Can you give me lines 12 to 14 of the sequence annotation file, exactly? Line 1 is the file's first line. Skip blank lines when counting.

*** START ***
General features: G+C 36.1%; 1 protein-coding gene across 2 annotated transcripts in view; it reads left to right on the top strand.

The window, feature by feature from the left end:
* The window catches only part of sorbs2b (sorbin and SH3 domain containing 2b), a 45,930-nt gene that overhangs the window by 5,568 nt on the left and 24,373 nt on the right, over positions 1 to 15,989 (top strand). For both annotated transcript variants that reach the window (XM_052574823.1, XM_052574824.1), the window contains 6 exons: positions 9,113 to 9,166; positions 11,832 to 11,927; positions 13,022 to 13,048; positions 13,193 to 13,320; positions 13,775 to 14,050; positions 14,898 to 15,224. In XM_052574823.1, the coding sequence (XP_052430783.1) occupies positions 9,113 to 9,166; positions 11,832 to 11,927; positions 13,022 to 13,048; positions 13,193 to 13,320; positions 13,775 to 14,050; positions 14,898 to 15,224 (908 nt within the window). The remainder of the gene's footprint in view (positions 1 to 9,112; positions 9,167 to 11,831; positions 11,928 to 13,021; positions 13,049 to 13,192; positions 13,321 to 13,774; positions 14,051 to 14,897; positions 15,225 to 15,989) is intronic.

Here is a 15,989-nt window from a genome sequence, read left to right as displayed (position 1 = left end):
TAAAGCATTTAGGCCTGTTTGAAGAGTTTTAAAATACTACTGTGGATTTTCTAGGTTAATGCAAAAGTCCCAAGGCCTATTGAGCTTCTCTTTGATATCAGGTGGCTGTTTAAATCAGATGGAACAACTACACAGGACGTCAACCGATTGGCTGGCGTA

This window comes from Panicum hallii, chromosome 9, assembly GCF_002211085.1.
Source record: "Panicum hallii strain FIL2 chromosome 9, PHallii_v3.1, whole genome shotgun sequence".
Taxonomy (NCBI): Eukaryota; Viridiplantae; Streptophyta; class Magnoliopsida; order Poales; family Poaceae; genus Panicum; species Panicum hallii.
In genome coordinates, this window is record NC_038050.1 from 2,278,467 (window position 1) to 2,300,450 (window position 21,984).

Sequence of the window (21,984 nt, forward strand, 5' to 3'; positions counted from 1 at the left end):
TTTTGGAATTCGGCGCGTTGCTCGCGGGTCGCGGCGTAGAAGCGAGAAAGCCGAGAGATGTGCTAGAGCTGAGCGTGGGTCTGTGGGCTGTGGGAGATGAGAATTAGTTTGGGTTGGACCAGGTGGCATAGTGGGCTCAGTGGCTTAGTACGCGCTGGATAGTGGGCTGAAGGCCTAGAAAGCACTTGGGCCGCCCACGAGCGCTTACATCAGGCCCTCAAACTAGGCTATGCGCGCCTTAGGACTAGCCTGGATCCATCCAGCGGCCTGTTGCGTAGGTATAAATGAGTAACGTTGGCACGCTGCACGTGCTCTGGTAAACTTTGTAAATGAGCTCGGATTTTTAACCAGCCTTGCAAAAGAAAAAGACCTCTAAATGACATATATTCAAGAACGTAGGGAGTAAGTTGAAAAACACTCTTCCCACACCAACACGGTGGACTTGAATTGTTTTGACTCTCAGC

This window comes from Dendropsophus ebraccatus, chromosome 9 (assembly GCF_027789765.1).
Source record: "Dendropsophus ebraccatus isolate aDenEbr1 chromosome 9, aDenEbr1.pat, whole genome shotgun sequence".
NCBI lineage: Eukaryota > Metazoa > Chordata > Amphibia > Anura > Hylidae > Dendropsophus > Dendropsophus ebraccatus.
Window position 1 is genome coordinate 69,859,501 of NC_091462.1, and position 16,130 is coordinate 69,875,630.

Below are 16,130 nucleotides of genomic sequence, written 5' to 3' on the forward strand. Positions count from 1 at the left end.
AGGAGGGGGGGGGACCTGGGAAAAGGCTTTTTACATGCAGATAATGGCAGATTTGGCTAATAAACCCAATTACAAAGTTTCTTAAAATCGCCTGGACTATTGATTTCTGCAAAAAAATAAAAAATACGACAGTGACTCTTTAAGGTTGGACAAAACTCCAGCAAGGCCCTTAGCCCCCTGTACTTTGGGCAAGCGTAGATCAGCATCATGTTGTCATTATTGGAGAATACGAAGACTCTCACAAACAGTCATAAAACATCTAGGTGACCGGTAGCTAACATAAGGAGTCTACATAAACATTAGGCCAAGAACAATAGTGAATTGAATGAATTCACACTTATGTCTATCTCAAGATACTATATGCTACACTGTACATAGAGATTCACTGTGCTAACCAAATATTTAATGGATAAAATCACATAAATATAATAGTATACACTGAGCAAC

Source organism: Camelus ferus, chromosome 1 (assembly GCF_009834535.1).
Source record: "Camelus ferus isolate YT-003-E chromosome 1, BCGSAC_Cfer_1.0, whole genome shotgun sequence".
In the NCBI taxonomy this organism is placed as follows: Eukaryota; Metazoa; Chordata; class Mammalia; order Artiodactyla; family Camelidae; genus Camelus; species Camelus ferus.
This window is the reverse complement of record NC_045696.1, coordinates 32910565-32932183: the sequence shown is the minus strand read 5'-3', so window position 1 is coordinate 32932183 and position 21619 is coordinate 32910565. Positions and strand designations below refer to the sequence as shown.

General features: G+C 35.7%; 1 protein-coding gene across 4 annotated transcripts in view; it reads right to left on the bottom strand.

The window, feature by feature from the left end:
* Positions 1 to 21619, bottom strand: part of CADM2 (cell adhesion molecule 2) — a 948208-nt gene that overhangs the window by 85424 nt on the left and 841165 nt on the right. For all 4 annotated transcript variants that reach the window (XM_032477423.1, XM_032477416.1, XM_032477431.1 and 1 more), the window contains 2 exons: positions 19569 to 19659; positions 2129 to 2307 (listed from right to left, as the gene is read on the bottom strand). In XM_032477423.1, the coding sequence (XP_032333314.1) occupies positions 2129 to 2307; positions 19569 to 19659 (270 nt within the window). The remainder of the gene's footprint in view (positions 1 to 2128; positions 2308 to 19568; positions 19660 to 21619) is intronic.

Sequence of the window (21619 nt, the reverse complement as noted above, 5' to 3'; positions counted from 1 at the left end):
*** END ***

This window comes from Dendropsophus ebraccatus, chromosome 9 (assembly GCF_027789765.1).
Source record: "Dendropsophus ebraccatus isolate aDenEbr1 chromosome 9, aDenEbr1.pat, whole genome shotgun sequence".
NCBI lineage: Eukaryota > Metazoa > Chordata > Amphibia > Anura > Hylidae > Dendropsophus > Dendropsophus ebraccatus.